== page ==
That title is a bit of a cheat, because I haven't written a blog this week. I'm trying to write a novel right now, aiming to finish it by the end of November to tie into NaNoWriMo.
I had planned to write something about creativity a few weeks back however, and it ended up working its way into the book. So I'm posted that little section here to keep the blog updated. It kind of vaguely fits.
You're joining it about forty pages in. All you need to know: Anna is an actress, she's just been dumped. Brian is a writer. They're in Thailand.
Here you go.
Anna was in that brief, magical window of afternoon holiday drinking. Just beginning to feel the alcohol fizzing between her synapses, slipping into a state of effortless flow. Everything she said was that bit quicker, wittier. Brian was good company too, he had a way with words and seemed to know a little bit about everything.
It was a few hours past the raging heat of mid-day and a breeze fanned them gently. They had a whole day ahead of them and the stresses of life were like faint wispy clouds far out on the sea, barely visible.
After their initial reacquaintance she'd apologised for not remembering him, feeling terrible. He was fine about it, just teasing her.
By that time a waiter was hovering and asked if she wanted a Bloody Mary too. She prevaricated, but Brian told her to sit and have one drink so she'd climbed into an adjacent sun-lounger and kicked off her flip-flops.
Now, two hours later, they were getting quietly steamed and discussing the relative merits of CGI blood spatter.
“I’m just saying I don’t see it as the biggest problem with movies right now. I think the problem is Hollywood has run out of ideas” she said. “We just get sequels and superhero movies and that’s it.”
“I didn’t say it’s the biggest problem – I said it’s emblematic of the biggest problem, which is basically laziness,” said Brian.
He held his hand in the air. From across the pool, the waiter made eye contact. Brian held up two fingers indicating another round of green tea mojitos. The waiter gave him a wink and a thumbs-up and hurried off to the bar.
“I have this idea that creativity thrives on restriction,” he said.
She rolled her eyes, fishing in her bag for her cigarettes, simultaneously vowing to break the habit of smoking every time she had a drink.
“Creativity is a result of different concepts mixing up in your brain and concocting something new. Your brain has this information stored over here and this idea here, and when you start to mix those concepts together in unlikely ways you get something new and different. Art basically. It’s alchemy.”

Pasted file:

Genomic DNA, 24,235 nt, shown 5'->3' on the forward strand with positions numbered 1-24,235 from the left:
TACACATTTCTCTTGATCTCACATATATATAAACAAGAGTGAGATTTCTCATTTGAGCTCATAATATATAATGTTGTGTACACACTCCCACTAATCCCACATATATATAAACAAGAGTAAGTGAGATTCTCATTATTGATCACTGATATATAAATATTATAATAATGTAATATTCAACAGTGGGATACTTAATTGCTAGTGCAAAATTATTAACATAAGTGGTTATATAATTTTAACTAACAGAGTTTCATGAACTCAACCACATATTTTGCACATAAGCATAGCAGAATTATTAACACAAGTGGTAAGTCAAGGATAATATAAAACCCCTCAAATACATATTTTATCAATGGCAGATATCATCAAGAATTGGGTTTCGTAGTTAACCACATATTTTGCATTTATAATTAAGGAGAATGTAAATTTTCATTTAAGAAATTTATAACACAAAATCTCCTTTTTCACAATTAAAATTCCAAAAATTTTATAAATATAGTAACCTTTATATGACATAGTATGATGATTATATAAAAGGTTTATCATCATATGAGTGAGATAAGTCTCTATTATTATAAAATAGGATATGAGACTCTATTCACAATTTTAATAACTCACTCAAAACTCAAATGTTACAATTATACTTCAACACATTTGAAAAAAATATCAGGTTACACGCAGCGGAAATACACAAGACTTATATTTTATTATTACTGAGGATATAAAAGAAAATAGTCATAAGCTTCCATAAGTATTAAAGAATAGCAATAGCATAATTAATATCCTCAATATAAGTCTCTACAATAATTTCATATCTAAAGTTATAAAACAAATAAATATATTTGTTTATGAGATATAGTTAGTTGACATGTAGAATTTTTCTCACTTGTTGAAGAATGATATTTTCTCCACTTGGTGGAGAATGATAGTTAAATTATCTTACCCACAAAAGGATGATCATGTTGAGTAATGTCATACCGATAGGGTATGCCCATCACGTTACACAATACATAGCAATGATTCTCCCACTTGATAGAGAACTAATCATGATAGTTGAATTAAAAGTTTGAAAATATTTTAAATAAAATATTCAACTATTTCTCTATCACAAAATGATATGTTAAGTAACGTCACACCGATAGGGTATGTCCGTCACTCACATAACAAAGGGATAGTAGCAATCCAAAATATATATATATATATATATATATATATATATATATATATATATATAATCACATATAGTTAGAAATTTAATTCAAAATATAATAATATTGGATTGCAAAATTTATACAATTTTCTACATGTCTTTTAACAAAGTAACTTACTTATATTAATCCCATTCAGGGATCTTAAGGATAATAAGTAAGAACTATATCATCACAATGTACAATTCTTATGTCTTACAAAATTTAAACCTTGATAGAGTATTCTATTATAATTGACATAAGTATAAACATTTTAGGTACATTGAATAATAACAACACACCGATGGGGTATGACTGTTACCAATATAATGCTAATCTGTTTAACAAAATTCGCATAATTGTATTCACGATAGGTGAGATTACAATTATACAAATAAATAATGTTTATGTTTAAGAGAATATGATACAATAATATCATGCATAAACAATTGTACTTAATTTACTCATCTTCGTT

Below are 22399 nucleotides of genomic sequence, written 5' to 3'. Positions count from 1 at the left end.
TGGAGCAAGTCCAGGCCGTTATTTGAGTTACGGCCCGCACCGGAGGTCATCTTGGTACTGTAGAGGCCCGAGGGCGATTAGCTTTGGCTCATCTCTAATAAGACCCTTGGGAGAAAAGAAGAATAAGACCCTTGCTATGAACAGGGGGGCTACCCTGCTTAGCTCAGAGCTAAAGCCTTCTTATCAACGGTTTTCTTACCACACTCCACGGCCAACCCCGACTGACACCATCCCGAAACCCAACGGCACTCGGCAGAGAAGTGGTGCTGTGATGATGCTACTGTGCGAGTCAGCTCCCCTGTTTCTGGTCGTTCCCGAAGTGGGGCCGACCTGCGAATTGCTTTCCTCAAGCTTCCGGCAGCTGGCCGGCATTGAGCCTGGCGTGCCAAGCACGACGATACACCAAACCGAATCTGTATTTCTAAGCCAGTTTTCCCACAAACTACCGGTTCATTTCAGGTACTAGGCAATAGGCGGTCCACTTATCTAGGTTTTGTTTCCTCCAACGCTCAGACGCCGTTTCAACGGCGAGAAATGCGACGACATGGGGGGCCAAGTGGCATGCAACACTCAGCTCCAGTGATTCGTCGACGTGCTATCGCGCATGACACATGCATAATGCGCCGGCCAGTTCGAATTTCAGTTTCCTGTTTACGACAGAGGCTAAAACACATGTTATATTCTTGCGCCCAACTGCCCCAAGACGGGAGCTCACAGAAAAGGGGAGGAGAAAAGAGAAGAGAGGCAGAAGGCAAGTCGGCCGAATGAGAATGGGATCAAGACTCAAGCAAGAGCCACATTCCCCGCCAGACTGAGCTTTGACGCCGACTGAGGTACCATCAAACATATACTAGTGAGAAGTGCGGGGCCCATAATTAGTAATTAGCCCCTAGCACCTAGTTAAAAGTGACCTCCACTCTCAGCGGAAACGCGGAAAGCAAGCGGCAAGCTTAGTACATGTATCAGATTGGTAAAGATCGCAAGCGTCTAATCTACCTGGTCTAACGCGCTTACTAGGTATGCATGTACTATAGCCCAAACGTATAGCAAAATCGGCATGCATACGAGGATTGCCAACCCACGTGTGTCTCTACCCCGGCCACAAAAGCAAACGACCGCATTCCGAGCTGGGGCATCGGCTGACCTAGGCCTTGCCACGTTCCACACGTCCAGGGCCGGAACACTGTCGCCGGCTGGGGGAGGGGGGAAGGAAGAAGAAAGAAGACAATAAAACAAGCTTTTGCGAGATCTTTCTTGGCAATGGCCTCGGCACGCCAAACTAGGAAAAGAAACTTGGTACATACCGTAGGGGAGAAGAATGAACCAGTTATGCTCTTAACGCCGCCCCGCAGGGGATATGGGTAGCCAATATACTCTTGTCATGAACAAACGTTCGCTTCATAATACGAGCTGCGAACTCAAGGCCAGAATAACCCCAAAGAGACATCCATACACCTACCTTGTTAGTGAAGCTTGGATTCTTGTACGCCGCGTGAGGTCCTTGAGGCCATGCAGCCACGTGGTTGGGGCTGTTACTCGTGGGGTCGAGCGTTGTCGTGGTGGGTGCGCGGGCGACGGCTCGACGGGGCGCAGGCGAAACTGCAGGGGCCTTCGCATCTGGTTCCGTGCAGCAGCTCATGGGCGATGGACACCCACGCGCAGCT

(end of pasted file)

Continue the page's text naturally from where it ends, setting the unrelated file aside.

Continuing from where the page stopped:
“Which has what exactly to do with CGI blood?” said Anna.
“So how do those ideas get stirred up? It happens when we’re put into unfamiliar situations and faced with new problems to solve. If you think back to movies pre-CGI, they were trying to realise these completely fantastical images - alien cities, giant monsters, whatever. The distance between the image in the creator’s mind and what could be achieved on screen was greater because of the technology of the time. So they were forced to be more creative. Think of the best movies; Jaws, Alien, Evil Dead, they all faced the challenge of creating images the technology of the day had to stretch to achieve.”
Anna had lit her cigarette, nodding along but also scrunching her nose up not ready to concede the point.
“Okay fine,” she said “I agree they’re great movies.”
“Of course you do, because, questionable taste in ex-boyfriends aside, you are not a retard,” said Brian.
“But one of the many things that marks those movies out as classics is this: It’s what you don’t see that’s scary. Right? The shark, the alien, the fucking thing that chases Bruce Campbell through the forest.”
“Good point,” she said.
“So what went wrong? The technology improved. The gap between the image in the creator’s mind and what could be realised on screen narrowed. Film-makers don’t need to think to come up with creative solutions anymore, they just whip it up in a computer,”
He was speaking quickly now,
“There a reason Jurassic Park still has some of the most convincing special effects of all time despite being a 20 year old movie. It’s because they stayed within their limitations and used a mix of practical and digital effects. Nowadays we’ve got CGI car crashes that look about as convincing as cut scenes from Grand Theft Auto. They don’t just use computers to render the impossible or enhance something real, they just use them when they can’t be arsed doing anything real at all.”
“This theory of yours -” Anna began, but he cut her off in the rush to complete his thought.
“And the worst offender is CGI blood spatter. It’s wrong because using blood bags is one of the oldest special effects in cinema. And it works beautifully. And the digital stuff is never, ever, convincing. Hence,” he said with a flourish of his freshly arrived cocktail, “CGI blood, the perfect symbol of the decline of modern cinema.”
Anna stared at Brain, momentarily dumbstruck.
“That…” she said pausing for emphasis, “is the biggest load of bullshit I’ve ever heard.”